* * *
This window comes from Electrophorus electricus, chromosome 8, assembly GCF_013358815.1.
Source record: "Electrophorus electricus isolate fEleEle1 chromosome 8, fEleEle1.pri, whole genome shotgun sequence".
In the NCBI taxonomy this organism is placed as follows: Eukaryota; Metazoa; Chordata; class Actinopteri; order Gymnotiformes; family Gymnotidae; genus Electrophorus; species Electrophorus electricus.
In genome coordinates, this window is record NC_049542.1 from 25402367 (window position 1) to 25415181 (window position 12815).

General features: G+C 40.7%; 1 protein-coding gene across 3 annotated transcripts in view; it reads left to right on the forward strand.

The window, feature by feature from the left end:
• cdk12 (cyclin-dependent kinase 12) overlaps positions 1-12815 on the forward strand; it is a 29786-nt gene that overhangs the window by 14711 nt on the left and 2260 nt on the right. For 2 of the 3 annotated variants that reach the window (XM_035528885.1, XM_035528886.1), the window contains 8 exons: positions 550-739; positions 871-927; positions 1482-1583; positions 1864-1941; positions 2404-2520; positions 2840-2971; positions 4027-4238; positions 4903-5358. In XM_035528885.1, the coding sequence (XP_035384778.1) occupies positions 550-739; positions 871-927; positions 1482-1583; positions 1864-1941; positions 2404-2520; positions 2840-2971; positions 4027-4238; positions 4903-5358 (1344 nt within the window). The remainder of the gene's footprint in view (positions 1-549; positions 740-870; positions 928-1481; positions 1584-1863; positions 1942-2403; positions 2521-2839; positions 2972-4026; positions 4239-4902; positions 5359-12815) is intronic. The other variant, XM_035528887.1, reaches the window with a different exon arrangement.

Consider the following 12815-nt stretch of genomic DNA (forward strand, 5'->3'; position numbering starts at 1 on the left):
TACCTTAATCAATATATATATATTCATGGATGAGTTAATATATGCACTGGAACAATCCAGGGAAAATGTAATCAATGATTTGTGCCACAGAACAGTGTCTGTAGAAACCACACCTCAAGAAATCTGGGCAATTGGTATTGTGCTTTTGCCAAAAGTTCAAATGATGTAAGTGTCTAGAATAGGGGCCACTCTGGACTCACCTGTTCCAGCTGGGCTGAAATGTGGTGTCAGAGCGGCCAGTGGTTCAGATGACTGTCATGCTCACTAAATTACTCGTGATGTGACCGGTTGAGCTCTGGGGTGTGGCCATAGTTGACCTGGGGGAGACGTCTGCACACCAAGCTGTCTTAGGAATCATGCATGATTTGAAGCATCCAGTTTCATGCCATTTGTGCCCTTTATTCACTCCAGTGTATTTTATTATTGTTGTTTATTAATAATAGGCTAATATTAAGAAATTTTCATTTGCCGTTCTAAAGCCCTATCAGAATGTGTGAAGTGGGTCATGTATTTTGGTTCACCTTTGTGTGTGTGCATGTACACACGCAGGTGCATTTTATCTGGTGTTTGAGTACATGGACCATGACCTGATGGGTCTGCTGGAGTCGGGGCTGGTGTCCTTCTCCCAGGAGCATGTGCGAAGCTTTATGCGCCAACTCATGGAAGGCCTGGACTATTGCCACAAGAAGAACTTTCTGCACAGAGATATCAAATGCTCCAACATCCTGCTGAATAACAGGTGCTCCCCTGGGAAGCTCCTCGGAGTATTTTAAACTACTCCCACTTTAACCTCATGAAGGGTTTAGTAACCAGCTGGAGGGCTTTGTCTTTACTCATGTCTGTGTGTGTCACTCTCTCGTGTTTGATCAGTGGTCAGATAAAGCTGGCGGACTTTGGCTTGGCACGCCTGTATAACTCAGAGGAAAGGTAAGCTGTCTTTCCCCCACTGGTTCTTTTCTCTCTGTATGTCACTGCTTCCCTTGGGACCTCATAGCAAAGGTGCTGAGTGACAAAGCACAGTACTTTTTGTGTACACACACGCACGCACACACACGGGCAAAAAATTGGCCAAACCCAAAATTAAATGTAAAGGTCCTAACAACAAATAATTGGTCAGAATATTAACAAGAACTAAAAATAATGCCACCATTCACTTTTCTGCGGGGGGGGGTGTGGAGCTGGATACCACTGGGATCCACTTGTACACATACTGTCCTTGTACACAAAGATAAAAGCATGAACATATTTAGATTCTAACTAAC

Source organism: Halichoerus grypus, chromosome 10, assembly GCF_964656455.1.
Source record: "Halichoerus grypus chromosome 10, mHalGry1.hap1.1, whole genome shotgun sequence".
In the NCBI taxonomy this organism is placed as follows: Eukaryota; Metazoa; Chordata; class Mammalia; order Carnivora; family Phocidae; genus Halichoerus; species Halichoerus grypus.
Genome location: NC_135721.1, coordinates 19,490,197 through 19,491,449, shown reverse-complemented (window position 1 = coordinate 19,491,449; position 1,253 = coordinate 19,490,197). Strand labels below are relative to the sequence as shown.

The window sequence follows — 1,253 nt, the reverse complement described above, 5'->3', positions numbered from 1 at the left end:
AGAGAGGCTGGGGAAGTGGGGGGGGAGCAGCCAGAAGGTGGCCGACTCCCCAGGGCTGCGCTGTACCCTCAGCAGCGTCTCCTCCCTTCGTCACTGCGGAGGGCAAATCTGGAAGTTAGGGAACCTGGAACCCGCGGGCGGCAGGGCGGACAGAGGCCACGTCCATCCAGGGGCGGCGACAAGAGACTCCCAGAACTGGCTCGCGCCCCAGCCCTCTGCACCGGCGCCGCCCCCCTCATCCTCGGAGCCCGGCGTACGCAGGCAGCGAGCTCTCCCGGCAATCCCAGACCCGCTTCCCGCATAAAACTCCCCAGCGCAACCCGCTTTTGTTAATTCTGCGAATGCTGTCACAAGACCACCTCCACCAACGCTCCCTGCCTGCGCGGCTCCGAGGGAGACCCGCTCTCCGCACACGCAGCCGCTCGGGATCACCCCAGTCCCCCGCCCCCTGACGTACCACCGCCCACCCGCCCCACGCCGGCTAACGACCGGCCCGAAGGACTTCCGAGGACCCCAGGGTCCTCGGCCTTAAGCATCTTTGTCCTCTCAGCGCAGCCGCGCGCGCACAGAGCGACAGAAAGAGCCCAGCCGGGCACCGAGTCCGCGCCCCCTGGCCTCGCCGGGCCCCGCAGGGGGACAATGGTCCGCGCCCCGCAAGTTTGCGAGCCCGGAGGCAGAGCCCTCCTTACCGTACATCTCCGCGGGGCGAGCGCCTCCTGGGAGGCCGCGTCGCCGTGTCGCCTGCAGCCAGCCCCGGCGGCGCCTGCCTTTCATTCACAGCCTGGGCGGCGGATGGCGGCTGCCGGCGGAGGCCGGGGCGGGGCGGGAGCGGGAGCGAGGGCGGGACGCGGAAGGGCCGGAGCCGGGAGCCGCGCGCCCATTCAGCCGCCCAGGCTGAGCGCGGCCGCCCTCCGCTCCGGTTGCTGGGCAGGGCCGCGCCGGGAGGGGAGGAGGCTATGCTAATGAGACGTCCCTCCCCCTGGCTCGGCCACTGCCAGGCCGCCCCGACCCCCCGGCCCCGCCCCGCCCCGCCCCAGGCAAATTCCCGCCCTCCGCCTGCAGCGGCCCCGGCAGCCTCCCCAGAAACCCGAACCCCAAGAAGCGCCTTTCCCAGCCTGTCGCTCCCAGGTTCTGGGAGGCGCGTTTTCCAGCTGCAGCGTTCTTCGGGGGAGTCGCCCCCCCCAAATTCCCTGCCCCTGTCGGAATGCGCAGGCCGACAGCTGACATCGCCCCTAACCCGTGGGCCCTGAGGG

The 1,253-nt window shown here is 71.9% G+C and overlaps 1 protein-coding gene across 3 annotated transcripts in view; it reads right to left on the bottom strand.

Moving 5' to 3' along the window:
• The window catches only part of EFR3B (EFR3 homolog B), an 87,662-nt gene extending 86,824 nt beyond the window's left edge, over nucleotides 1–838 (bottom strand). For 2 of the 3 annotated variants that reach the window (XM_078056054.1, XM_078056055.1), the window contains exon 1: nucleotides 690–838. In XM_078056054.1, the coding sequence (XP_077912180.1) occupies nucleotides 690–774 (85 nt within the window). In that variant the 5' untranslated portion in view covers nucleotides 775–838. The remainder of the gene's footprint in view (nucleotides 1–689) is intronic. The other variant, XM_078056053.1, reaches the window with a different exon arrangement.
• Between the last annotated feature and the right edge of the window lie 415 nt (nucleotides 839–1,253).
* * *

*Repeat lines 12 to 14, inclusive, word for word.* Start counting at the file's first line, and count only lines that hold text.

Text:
In the NCBI taxonomy this organism is placed as follows: Eukaryota; Metazoa; Chordata; class Mammalia; order Carnivora; family Phocidae; genus Halichoerus; species Halichoerus grypus.
Genome location: NC_135721.1, coordinates 19,490,197 through 19,491,449, shown reverse-complemented (window position 1 = coordinate 19,491,449; position 1,253 = coordinate 19,490,197). Strand labels below are relative to the sequence as shown.

The window sequence follows — 1,253 nt, the reverse complement described above, 5'->3', positions numbered from 1 at the left end: